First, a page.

It seems that the dreaded chicken-pox has finally hit the Doghouse, with The Destroyer now rocking so many spots he looks like the rubber surround on a drunk man’s dartboard. I was all up for gathering together all our belongings into a bonfire out the back garden, before digging out a pot of spare red paint and daubing a large ‘X’ over the front door to warn away visitors. But ‘seemingly’ according to The Roobs, this is an over-reaction and the wee man is perfectly fine.
Well, considering that the majority of pox is congregating around the poor wee fellow’s ‘Gentleman’s Arrangement’ making his privates look like he’s been thumbing his toodle into an active beehive, I would like to think that most of the other fathers out there would agree that it’s not bloody fine!
But as time has passed it seems my darling wife is once again proven right. The Destroyer is showing no real ill effect from looking like a pin cushion in a care home’s recreational room and is still running around like a maniac, seeing how many things he can smash his head against before he starts seeing little blue cartoon birds like they do in the cartoons.
He is however itching a fair bit late at night, and despite my suggestion of duct-taping a pair of 12lb boxing gloves on him when he goes to bed, I instead was sent out into the cold dark evening to find some form of soothing balm that we could plaster over the pox and relieve his itching.
My journey took me to the pharmacy desk of a large chain brand chemist, where I was greeted by the ‘dead behind the eyes’ glare of a teenage assistant who clearly wished they were anywhere else than being stuck here facing a wildly grinning and charasmatic beast with a magnificent moustache.
“Why hello sir! Hopefully you can help me!” I’m one of those horrible people that becomes obnoxiously over-friendly when faced by rude indifference, “I require some aid in finding a suitable lotion, or balm if you will, that will calm the burning aches of a pox riddled toddler crotch!”
I was met with a blank stare. Well, even more blank and empty than the one that faced me when I first arrived, before a handful of alcopop soaked brain cells fired up and sprang a reply into the young gentlemans’ head.
“Uh.. Wait here.” And with that he was gone, dragging his feet toward the rear section to speak to the pharmacist, who was busying herself smashing her way through what looked like a cheese and ham sandwich. With a final longing look, the pharmacist set down her sandwich and waddled over to the counter.
“What kind of pox do you mean sir?” I was trying very hard not to be distracted by the segment of ham that was clinging to the side of her mouth unnoticed by anyone but me.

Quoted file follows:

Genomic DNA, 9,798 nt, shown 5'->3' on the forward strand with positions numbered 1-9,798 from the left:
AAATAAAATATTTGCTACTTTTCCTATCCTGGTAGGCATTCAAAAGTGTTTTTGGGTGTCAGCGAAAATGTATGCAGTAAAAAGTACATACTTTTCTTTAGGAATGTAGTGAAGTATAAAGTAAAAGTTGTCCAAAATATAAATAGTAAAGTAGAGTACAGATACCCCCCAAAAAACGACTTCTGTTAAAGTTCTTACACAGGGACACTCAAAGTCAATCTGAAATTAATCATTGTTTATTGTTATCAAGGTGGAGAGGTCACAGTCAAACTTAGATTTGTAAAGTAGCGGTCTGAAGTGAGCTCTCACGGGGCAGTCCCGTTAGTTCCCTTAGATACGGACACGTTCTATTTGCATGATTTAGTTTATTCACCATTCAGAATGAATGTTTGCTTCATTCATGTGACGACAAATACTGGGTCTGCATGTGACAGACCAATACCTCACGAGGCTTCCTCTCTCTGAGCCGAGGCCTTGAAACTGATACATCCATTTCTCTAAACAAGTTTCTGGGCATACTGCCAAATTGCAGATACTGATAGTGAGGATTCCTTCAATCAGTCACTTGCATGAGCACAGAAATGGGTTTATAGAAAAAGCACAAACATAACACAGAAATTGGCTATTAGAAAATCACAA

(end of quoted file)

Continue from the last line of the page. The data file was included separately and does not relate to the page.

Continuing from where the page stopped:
“The chicken kind! My wife’s a bit concerned about the wee fella-” She turned away as I was mid sentence, pointed to a random box on a shelf and shot off back to her half eaten sandwich, “-But I’m just impressed that he matches the curtains!”
My attempt at humour had fallen flat on this gormless youth. Clearly unless it’s delivered in under six seconds over a Snapchat format, nothing is bloody funny these days.
The ‘yoof’ grabbed the nondescript box from the shelf, scanned it then threw it into a small bag before mumbling, “£10.99 please.”
I could feel the rage rising up my neck as he held his hands out expectantly, with a look on his stupid face that told me he was about ten seconds away from making that ‘Ugh’ sound that teenagers have perfected.
“Tell me young man, have I mistakenly walked into some kind of mystery auction here? For all I know you’ve put a tub of Veet in that bag, and the last thing I need is the extra chemical incentive to lose more hair! Pray tell exactly what am I paying a tenner for here?”
He stared at me for a second as his lower jaw hung a bit loose, while his hand slowly went into the bag and pulled out the box inside.
“Uh, it’s for chicken pox? It’s a gel that helps with their itching?” Each damned syllable that escaped his mouth sounded like he was trying to explain nuclear physics to a five year old. I was raging by this point, but it would hardly seem wise to pick up a teenager and shot-putt him through the nearby display of Mango scented shampoo bottles. Plus, by now there were two or three tutting pensioners behind me, jangling their coin purses in mild disgust having to wait for more than three bloody seconds to be served.
I was in a proper huff now;
“Well, you can just stick that right up your- Uh.. ‘On the shelf there, for I’ll be taking my custom elsewhere this fine day!” and with a flourish of my hips I spun round and flounced my way out of the store, with a final defiant;
“I BID YOU GOOD DAY SIR!”
That dramatic exit was purely for the benefit of the pensioners behind me. I probably put them in mind of a more magnificent ‘40’s movie star Clark Gable as I strode out of that chemist, with my shopping bag hanging out my back pocket and flapping against my ass like some kind of buttock cape.
So the upshot is I have managed to buy nothing for the wee man’s chicken pox, and instead will be visiting the local chemist where not only do you get a bit of banter from the staff, but they probably will take the time to at least explain what the concoction they’re stuffing into the wee brown bag for me actually does.